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Name derivation:

"Invisible capsule" (From the Greek, aphanes- hidden or invisible, and –kapsa- a capsule)


Aphanocapsa  Nägeli  1849;  57 of 105 species descriptions are currently accepted taxonomically (Guiry and Guiry 2013)

Order Synechococcales;  Family Merismopediaceae


Spherical cells irregularly distributed within mucilage, forming irregularly shaped microscopic or macroscopic colonies .

Similar genera:

Planktonic forms are often misidentified as Microcystis, which unlike Aphanocapsa, usually forms gas vacuoles. Mucilage surrounding cells of Gleocapsa is denser, each cell being surrounded by individual sheath. Aphanothece cells are more elongate and flatter than Aphanocapsa.

Optimal temperature for growth:

Aphanocapsa 6308 grow best at 35 C (Allen et al. 1980).

Iron deficiency:

Aphanocapsa sp. grows ‘normally’ in 3 - 36 µM Fe in a mineral medium.  At 0.36 µM Fe, severe Fe deficiency with reduced PS and growth occurs, with a reduction in Fe-S trans-membrane electron transport.  Photosynthetic production of oxygen was more affected than respiration (Sandmann and Malkin 1983).

Nitrogen storage:

Aphanocapsa (strain 6308 that does not fix N) produces N-rich cyanophycin [multi-L-arginyl poly(L-aspartic acid)] granules that were earlier observed in A. cylindrical that is a N-fixer.  Granules are most extensive in stationary-phase cells.  N-limitation decreased cyanophycin granules.  Phosphorus and sulfur limitation, or addition of arginine to the growth medium,as well as low light (~44 µM photons m-2 s-1), all increased the granules.  (Allen et al. 1980).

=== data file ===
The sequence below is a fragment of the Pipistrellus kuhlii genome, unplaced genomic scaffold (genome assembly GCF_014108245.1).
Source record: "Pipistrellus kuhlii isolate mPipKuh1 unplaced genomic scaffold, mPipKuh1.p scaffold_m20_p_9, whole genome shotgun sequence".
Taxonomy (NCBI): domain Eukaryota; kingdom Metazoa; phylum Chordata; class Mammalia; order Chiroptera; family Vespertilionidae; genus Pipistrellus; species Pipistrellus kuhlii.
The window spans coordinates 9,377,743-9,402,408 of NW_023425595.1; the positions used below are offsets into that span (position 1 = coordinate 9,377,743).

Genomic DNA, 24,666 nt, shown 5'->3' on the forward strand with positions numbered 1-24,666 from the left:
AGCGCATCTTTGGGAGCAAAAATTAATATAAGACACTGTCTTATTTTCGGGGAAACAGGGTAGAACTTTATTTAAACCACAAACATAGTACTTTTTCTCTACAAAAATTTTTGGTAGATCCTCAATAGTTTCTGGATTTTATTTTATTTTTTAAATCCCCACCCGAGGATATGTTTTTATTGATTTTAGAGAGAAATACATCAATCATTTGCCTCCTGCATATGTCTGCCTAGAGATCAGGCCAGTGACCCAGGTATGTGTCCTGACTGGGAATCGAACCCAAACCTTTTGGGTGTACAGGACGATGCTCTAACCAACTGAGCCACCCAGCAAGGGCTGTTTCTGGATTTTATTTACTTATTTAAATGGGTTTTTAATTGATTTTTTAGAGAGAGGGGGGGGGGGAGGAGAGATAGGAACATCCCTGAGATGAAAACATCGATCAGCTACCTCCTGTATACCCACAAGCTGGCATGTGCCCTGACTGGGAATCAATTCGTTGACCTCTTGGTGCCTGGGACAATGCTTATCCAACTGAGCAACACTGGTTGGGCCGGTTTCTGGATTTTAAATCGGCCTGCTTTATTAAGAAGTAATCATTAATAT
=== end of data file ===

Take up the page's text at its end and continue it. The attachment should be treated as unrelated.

Planktonic in lakes and ponds, but also benthic on both terrestrial and aquatic surfaces  such as plants, rocks and soil. Most species are freshwater, others occur in coastal brackish habitats. Often dominates plankton of relatively pristine lakes, more than 95% in one observed case, Bigsby Lake, located within the Adirondack Park of upstate New York.

At least two marine species of Aphanocapsa form a symbiotic relationship with the sponge Ircinia variabilis.  In the microhabitat within the sponge, Aphanocapsa produces more phycoerithrin (Sarį 1971) an example of chromatic adaptation.


Allen, M.M., F. Hutchison and P.J. Weathers.  Cyanophycin granule polypeptide formation and degradation in the cyanobacterium Aphanocapsa 6308.  Journal of Bacteriology 141(2):687-693.

Graham L. E. and L. W. Wilcox. 2000. Algae. Prentice Hall

Guiry, M.D. and G.M. Guiry  2013.  AlgaeBase.  World-wide electronic publication, National University of Ireland, Galway. http://www.algaebase.org; searched on 04 September 2013.

Jaeger E. C. 1955. A source-book of biological names and terms. Springfield: Charles C Thomas Publisher

John D. M., B. A. Whitton and A. J. Brook, ed. 2008. The freshwater algal flora of the British Isles. Cambridge University Press

Nägeli, C.  1849.  Gattungen einzelliger Algen, physiologisch und systematisch bearbeitet.  Neue Denkschriften der Allg. Schweizerischen Gesellschaft für die Gesammten Naturwissenschaften 10(7): i-viii, 1-139, pls I-VIII.

Sandmann, G. and R. Malkin  1983.  Iron-Sulfur centers and activities of the photosynthetic electron transport chain in iron-deficient cultures of the blue-green alga Aphanocapsa.  Plant Physiology 73:724-728.

Sarį, M.  1971.  Ultrastructural aspects of the symbiosis between two species of the genus Aphanocapsa (Cyanophyceae) and Ircinia variabilis (Demospongiae).  Marine Biology 11:214-221.

Wehr J.D. and R. G. Sheath. 2003. Freshwater Algae of North America. Academic Press (Imprint of Elsevier)